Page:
Mental Illness Awareness Week: Using Nonverbal Communication to Understand Mental Illness

The theme of 2020’s Mental Illness Awareness Week was “What People with Mental Illness Want You to Know.” Listening to what people with mental illnesses have to say with patience and without judgment can go a long way in helping them.

Sometimes, these conversations aren’t possible, though. People with mental illnesses may be unable to talk. Their emotions may have left them traumatized or they might find it difficult to engage. If they do talk, people may be reluctant to express what’s on their minds.

Nonverbal cues and communication could be the key to deciphering what’s happening. They can also help people help. People could

  • Observe how people position themselves. Are they socially distancing for health reasons? Are they distancing themselves or staying very close to others for other reasons?
  • Examine how people are moving (or not moving). Are they pacing? Fidgeting or wringing their hands? Or are they unable to leave their beds?
  • Note other things that people are doing. Are they crying or sighing? Do they seem more depressed or anxious than usual? Are they making eye contact with others?
  • Check people’s hygiene and appearance. Have they been grooming themselves like they usually do? Are they clean? Are their clothes clean? Have they lost or gained a great deal of weight?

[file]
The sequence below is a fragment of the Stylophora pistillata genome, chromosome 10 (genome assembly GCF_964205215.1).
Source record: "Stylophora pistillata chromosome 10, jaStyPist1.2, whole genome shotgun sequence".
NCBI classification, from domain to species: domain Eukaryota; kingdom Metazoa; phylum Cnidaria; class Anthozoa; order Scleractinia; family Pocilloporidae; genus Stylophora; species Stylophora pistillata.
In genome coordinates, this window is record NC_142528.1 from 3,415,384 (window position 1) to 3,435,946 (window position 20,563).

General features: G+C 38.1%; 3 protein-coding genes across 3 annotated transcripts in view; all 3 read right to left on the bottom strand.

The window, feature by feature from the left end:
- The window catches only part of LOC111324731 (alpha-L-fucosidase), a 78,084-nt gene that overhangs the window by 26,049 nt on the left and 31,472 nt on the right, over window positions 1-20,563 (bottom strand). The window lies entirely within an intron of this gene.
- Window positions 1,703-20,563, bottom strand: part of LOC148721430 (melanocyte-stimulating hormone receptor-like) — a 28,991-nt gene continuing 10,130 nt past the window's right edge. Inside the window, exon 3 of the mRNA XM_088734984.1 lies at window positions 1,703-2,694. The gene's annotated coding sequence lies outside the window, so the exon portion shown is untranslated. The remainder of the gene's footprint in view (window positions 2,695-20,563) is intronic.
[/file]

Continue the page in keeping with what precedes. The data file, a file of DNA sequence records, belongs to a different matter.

• Ask others about the people’s habits. Are they sleeping more or less than usual? Are they going to work or school regularly and meeting other obligations?
  • Examine a person’s surroundings. By visiting a person’s home, they can see his or her living conditions and determine if there’s evidence of alcohol or drug use.

If you can engage someone with a mental illness in a conversation, listen to how they express themselves. Are they pausing more between words and sentences? Using more profanity than usual? Do they repeatedly talk about one subject?

Or are people actively avoiding certain subjects? If you mention certain subjects, are they extremely uncomfortable and very eager to avoid talking about them? Sometimes, what people don’t talk about can be just as telling as what they do.

Also, some people may be reluctant to discuss mental health matters because of their cultural backgrounds and other factors. They may feel uncomfortable expressing themselves in English, discussing their problems, or talking about themselves in general.

There’s no single way to express ourselves. It’s just important that we keep communicating. Using nonverbal cues and communication can help us learn about other people and their mental illnesses.

Sources

helpguide.org – Nonverbal Communication

getsmartaboutdrugs.gov – How to Identify Drug Paraphernalia

health.gov.au – People from Culturally and Linguistically Diverse Backgrounds

Medical disclaimer:

Sunshine Behavioral Health strives to help people who are facing substance abuse, addiction, mental health disorders, or a combination of these conditions. It does this by providing compassionate care and evidence-based content that addresses health, treatment, and recovery.

Licensed medical professionals review material we publish on our site. The material is not a substitute for qualified medical diagnoses, treatment, or advice. It should not be used to replace the suggestions of your personal physician or other health care professionals.

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